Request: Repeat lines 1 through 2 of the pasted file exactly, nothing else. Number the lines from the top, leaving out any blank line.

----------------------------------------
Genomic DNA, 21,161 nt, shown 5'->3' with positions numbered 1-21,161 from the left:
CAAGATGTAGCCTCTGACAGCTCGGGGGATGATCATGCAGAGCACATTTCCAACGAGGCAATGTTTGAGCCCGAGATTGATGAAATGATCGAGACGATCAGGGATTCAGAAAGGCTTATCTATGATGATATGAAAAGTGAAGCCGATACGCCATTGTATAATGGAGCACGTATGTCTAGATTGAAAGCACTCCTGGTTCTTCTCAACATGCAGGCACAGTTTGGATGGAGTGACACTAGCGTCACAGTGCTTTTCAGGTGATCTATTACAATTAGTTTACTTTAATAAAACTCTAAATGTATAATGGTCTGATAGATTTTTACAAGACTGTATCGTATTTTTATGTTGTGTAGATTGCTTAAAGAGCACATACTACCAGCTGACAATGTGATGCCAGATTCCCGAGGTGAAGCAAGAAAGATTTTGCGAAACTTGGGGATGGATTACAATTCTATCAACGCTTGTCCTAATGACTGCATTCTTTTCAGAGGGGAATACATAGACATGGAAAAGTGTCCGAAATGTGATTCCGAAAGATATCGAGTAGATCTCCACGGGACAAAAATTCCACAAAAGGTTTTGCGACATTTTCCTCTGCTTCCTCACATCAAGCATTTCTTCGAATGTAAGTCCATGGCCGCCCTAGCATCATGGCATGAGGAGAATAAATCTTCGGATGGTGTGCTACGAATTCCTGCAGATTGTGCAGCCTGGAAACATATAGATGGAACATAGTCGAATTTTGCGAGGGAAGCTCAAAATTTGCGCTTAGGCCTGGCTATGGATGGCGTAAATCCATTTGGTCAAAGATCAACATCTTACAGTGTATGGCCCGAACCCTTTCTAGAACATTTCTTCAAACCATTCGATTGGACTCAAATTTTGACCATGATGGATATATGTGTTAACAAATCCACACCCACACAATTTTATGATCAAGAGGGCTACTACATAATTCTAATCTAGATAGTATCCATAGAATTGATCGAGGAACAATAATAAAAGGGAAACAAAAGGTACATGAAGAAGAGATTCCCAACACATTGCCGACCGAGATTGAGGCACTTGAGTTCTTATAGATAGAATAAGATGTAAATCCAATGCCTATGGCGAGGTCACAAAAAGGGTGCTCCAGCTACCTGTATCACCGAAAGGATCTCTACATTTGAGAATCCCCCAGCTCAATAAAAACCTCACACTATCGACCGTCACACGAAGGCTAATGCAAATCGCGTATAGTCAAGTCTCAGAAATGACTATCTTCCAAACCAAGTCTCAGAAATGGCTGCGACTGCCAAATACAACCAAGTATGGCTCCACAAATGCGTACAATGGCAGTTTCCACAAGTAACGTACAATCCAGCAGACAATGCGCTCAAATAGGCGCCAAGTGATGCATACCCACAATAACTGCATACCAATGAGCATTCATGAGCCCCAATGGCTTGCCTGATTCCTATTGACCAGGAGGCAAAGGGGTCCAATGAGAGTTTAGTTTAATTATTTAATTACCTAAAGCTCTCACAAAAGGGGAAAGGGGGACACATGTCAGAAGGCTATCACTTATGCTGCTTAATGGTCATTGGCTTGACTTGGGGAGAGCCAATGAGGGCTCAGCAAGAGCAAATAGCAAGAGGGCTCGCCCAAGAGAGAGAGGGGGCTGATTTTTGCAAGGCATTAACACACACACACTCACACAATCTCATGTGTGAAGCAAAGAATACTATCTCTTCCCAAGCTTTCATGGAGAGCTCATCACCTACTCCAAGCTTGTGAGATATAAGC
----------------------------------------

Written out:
Genomic DNA, 21,161 nt, shown 5'->3' with positions numbered 1-21,161 from the left:
CAAGATGTAGCCTCTGACAGCTCGGGGGATGATCATGCAGAGCACATTTCCAACGAGGCAATGTTTGAGCCCGAGATTGATGAAATGATCGAGACGATCAGGGATTCAGAAAGGCTTATCTATGATGATATGAAAAGTGAAGCCGATACGCCATTGTATAATGGAGCACGTATGTCTAGATTGAAAGCACTCCTGGTTCTTCTCAACATGCAGGCACAGTTTGGATGGAGTGACACTAGCGTCACAGTGCTTTTCAGGTGATCTATTACAATTAGTTTACTTTAATAAAACTCTAAATGTATAATGGTCTGATAGATTTTTACAAGACTGTATCGTATTTTTATGTTGTGTAGATTGCTTAAAGAGCACATACTACCAGCTGACAATGTGATGCCAGATTCCCGAGGTGAAGCAAGAAAGATTTTGCGAAACTTGGGGATGGATTACAATTCTATCAACGCTTGTCCTAATGACTGCATTCTTTTCAGAGGGGAATACATAGACATGGAAAAGTGTCCGAAATGTGATTCCGAAAGATATCGAGTAGATCTCCACGGGACAAAAATTCCACAAAAGGTTTTGCGACATTTTCCTCTGCTTCCTCACATCAAGCATTTCTTCGAATGTAAGTCCATGGCCGCCCTAGCATCATGGCATGAGGAGAATAAATCTTCGGATGGTGTGCTACGAATTCCTGCAGATTGTGCAGCCTGGAAACATATAGATGGAACATAGTCGAATTTTGCGAGGGAAGCTCAAAATTTGCGCTTAGGCCTGGCTATGGATGGCGTAAATCCATTTGGTCAAAGATCAACATCTTACAGTGTATGGCCCGAACCCTTTCTAGAACATTTCTTCAAACCATTCGATTGGACTCAAATTTTGACCATGATGGATATATGTGTTAACAAATCCACACCCACACAATTTTATGATCAAGAGGGCTACTACATAATTCTAATCTAGATAGTATCCATAGAATTGATCGAGGAACAATAATAAAAGGGAAACAAAAGGTACATGAAGAAGAGATTCCCAACACATTGCCGACCGAGATTGAGGCACTTGAGTTCTTATAGATAGAATAAGATGTAAATCCAATGCCTATGGCGAGGTCACAAAAAGGGTGCTCCAGCTACCTGTATCACCGAAAGGATCTCTACATTTGAGAATCCCCCAGCTCAATAAAAACCTCACACTATCGACCGTCACACGAAGGCTAATGCAAATCGCGTATAGTCAAGTCTCAGAAATGACTATCTTCCAAACCAAGTCTCAGAAATGGCTGCGACTGCCAAATACAACCAAGTATGGCTCCACAAATGCGTACAATGGCAGTTTCCACAAGTAACGTACAATCCAGCAGACAATGCGCTCAAATAGGCGCCAAGTGATGCATACCCACAATAACTGCATACCAATGAGCATTCATGAGCCCCAATGGCTTGCCTGATTCCTATTGACCAGGAGGCAAAGGGGTCCAATGAGAGTTTAGTTTAATTATTTAATTACCTAAAGCTCTCACAAAAGGGGAAAGGGGGACACATGTCAGAAGGCTATCACTTATGCTGCTTAATGGTCATTGGCTTGACTTGGGGAGAGCCAATGAGGGCTCAGCAAGAGCAAATAGCAAGAGGGCTCGCCCAAGAGAGAGAGGGGGCTGATTTTTGCAAGGCATTAACACACACACACTCACACAATCTCATGTGTGAAGCAAAGAATACTATCTCTTCCCAAGCTTTCATGGAGAGCTCATCACCTACTCCAAGCTTGTGAGATATAAGC